Support and Resistance

Support and Resistance are the most fundamental concepts in technical analysis. They can be used to frame the most likely price action, to set profit targets for trades, and to work out where to place stop losses. Support exists where prices are likely (but not certain) to stop falling. Resistance exists where prices are likely (but, again, not certain) to stop rising.

Prices tend to react at these levels in the absence of new information. In any market, prices react to new information and to new orders coming into that market. When there is no new information, or no new orders hitting a market, the price action tends to be shaped by psychological levels. These are levels that exist in the minds of the numerous participants that make up any market. There are several types of support & Resistance.


In the chart below (figure 1), the most obvious level for the price to stop moving lower, would be around the lower horizontal line. And if it did stop moving lower at that level, and then started rising, then the most obvious target would be the upper horizontal line. These horizontal lines are the most basic form of support and resistance and usually apply when a market is rangebound, or consolidating.


Figure 1 - horizontal lines


Support & resistance can also take the form of diagonal trend lines. If the market is moving lower, resistance will take the form of a diagonal line connecting the highs (figure 2).


Figure 2 - diagonal resistance in a downtrend

During a uptrend, support can be formed by a trendline connecting the lows (figure 3). A resistance line could also be formed by joining the highs during an uptrend, but this would be a less reliable level than the support line. In a rising market, the trendline will form support for the trend, and will be tested each time the price comes back to that line.


Figure 3 - diagonal resistance in an uptrend

Support and resistance lines do not have to be exact (i.e. they do not have to connect the highs or lows exactly) but the better the fit, the more likely the price will be to respect that level. The line must connect a minimum of two highs or two lows to be valid. Remember the only reason for the price to respect the line is that it is a reference point that other traders are watching.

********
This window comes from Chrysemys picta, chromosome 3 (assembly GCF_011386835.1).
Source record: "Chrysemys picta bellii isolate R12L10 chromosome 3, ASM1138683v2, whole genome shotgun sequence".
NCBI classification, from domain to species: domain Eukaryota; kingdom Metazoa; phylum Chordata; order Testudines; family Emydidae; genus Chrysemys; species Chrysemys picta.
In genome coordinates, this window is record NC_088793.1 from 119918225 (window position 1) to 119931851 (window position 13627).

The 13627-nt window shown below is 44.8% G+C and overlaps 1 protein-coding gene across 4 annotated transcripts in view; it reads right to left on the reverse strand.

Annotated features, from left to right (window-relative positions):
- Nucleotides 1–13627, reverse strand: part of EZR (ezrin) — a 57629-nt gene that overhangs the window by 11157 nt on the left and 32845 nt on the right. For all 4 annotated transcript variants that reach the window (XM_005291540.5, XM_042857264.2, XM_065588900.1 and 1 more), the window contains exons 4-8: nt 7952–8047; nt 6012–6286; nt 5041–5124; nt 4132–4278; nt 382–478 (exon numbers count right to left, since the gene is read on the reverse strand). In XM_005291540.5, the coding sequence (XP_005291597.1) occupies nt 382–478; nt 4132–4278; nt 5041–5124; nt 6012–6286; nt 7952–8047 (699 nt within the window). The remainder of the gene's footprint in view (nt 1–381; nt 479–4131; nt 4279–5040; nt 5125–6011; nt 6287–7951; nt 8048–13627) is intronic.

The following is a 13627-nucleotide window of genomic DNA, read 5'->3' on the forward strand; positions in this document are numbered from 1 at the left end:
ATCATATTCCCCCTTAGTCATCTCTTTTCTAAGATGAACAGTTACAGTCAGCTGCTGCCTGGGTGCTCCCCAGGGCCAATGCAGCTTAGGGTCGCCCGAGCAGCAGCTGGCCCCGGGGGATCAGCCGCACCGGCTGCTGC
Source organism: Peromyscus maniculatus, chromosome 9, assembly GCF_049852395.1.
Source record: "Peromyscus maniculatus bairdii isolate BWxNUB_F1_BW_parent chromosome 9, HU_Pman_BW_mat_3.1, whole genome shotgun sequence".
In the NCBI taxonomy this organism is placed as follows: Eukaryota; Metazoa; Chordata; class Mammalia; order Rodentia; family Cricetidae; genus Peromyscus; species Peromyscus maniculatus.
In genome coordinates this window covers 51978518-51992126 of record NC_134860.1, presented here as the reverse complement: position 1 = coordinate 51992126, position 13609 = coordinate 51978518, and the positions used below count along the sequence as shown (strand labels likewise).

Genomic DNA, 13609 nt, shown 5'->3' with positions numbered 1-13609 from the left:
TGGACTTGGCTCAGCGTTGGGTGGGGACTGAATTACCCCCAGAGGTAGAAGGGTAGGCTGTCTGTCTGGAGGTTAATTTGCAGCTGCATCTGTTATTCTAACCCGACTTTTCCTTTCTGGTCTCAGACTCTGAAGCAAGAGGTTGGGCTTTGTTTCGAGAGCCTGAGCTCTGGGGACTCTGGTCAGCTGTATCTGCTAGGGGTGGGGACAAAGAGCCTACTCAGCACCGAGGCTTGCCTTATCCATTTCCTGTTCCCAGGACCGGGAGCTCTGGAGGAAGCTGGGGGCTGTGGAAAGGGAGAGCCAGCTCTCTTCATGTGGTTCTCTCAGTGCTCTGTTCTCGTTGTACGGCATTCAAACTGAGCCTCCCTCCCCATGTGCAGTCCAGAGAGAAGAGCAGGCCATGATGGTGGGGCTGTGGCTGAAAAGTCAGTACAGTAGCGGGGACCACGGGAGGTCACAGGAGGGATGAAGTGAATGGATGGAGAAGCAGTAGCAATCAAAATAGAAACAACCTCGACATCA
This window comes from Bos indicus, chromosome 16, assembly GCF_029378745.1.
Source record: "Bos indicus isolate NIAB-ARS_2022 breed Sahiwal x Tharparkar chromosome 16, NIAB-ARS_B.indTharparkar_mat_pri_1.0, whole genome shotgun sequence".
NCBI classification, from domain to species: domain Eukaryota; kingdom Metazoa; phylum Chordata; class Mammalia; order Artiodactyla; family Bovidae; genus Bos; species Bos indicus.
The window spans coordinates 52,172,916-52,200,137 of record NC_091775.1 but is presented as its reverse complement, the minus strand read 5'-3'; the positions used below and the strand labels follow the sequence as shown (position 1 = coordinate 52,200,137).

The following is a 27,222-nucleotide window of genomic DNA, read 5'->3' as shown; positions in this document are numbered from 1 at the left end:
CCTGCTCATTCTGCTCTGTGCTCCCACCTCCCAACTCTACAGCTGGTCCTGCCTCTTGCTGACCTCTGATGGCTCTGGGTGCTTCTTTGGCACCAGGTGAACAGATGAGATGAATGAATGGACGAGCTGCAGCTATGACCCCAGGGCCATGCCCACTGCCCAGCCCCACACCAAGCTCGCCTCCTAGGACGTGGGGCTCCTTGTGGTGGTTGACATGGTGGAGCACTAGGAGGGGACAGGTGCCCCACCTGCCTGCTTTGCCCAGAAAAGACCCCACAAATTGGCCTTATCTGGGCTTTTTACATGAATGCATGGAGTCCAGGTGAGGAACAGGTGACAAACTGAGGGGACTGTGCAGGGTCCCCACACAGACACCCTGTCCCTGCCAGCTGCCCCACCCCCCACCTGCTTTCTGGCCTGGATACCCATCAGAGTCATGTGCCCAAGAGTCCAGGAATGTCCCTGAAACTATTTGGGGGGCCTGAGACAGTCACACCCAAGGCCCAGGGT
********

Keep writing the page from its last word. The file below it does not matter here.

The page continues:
Moving Averages

Sometimes a moving average can act as support for a market during an uptrend, or as resistance during a downtrend. In that case the moving average acts in the same way that a trendline acts. There is no specific moving average that will always be respected by the market. Sometimes it will be the 10, sometimes the 20, and sometimes the 50-period moving average.

In figure 4, a daily chart of the EUR/JPY pair, the 80-day moving average happened to form resistance during the downtrend. Notice that at points 1-4 the relationship was still being established. At points 5 and 6, the market was very aware of this relationship, and the price fell as soon as it touched the line. And, at point 7, traders pre-empted the move and it didn’t even get to the average.


Figure 4 – the 80-day moving average form resistance during a downtrend

Fibonacci Levels

Fibonacci or fib levels are percentages retracements of rallies or declines in price. The most common levels are 38.2%, 50% and 61.8%. Again, these levels can form support or resistance because other traders are aware of them and tend to act when the market has retraced a certain percentage of the previous move.

In figure 5 the market fell and then retraced part of that move . In this case, it moved from Point 1 to Point 2 where resistance developed. This was at the 38.2% retracement of the down move. Support or resistance often form where fib levels are close to moving averages or trend lines.


Figure 5 – fib levels

Bollinger Bands

Bollinger bands are constructed with a moving average and the standard deviation for prices over the same period as the moving average. The upper and lower bands, are lines that are placed either one or two standard deviations above and below the moving average. Figure 6 shows how the market can act at these levels – especially in rangebound markets.


Figure 6 - Bollinger Bands


Support&resistance are the building blocks for most trading strategies - so knowing where they are likely to come into play is the most fundamental concept for any trader to master. The examples mentioned above don’t always come into play. The key is to work out which levels the market is watching and where the price has turned in the past.


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